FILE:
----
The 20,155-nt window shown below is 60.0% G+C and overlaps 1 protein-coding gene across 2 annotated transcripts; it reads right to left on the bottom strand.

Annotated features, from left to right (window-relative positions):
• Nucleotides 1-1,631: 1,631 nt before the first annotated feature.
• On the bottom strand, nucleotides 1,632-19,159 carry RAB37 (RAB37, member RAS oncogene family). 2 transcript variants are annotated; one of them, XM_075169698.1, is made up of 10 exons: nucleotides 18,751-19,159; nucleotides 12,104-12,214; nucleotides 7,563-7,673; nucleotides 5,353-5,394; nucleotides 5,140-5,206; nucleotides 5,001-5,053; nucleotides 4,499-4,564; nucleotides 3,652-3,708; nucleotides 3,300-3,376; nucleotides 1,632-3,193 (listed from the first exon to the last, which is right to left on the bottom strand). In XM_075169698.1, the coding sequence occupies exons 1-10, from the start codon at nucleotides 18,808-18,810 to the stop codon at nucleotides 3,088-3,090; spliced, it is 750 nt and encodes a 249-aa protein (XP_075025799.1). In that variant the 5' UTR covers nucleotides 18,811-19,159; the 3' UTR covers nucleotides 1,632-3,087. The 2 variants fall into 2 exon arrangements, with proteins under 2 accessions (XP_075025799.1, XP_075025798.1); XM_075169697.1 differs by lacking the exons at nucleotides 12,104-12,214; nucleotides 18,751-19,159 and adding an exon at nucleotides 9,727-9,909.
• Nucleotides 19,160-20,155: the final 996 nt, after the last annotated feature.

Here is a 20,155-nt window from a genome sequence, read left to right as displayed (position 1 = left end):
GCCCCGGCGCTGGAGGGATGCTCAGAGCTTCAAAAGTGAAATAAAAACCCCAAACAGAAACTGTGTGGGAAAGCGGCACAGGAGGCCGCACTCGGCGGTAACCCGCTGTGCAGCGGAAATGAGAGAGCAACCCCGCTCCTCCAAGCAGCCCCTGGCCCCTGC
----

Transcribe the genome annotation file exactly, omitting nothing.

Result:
The 20,155-nt window shown below is 60.0% G+C and overlaps 1 protein-coding gene across 2 annotated transcripts; it reads right to left on the bottom strand.

Annotated features, from left to right (window-relative positions):
• Nucleotides 1-1,631: 1,631 nt before the first annotated feature.
• On the bottom strand, nucleotides 1,632-19,159 carry RAB37 (RAB37, member RAS oncogene family). 2 transcript variants are annotated; one of them, XM_075169698.1, is made up of 10 exons: nucleotides 18,751-19,159; nucleotides 12,104-12,214; nucleotides 7,563-7,673; nucleotides 5,353-5,394; nucleotides 5,140-5,206; nucleotides 5,001-5,053; nucleotides 4,499-4,564; nucleotides 3,652-3,708; nucleotides 3,300-3,376; nucleotides 1,632-3,193 (listed from the first exon to the last, which is right to left on the bottom strand). In XM_075169698.1, the coding sequence occupies exons 1-10, from the start codon at nucleotides 18,808-18,810 to the stop codon at nucleotides 3,088-3,090; spliced, it is 750 nt and encodes a 249-aa protein (XP_075025799.1). In that variant the 5' UTR covers nucleotides 18,811-19,159; the 3' UTR covers nucleotides 1,632-3,087. The 2 variants fall into 2 exon arrangements, with proteins under 2 accessions (XP_075025799.1, XP_075025798.1); XM_075169697.1 differs by lacking the exons at nucleotides 12,104-12,214; nucleotides 18,751-19,159 and adding an exon at nucleotides 9,727-9,909.
• Nucleotides 19,160-20,155: the final 996 nt, after the last annotated feature.

Here is a 20,155-nt window from a genome sequence, read left to right as displayed (position 1 = left end):
GCCCCGGCGCTGGAGGGATGCTCAGAGCTTCAAAAGTGAAATAAAAACCCCAAACAGAAACTGTGTGGGAAAGCGGCACAGGAGGCCGCACTCGGCGGTAACCCGCTGTGCAGCGGAAATGAGAGAGCAACCCCGCTCCTCCAAGCAGCCCCTGGCCCCTGC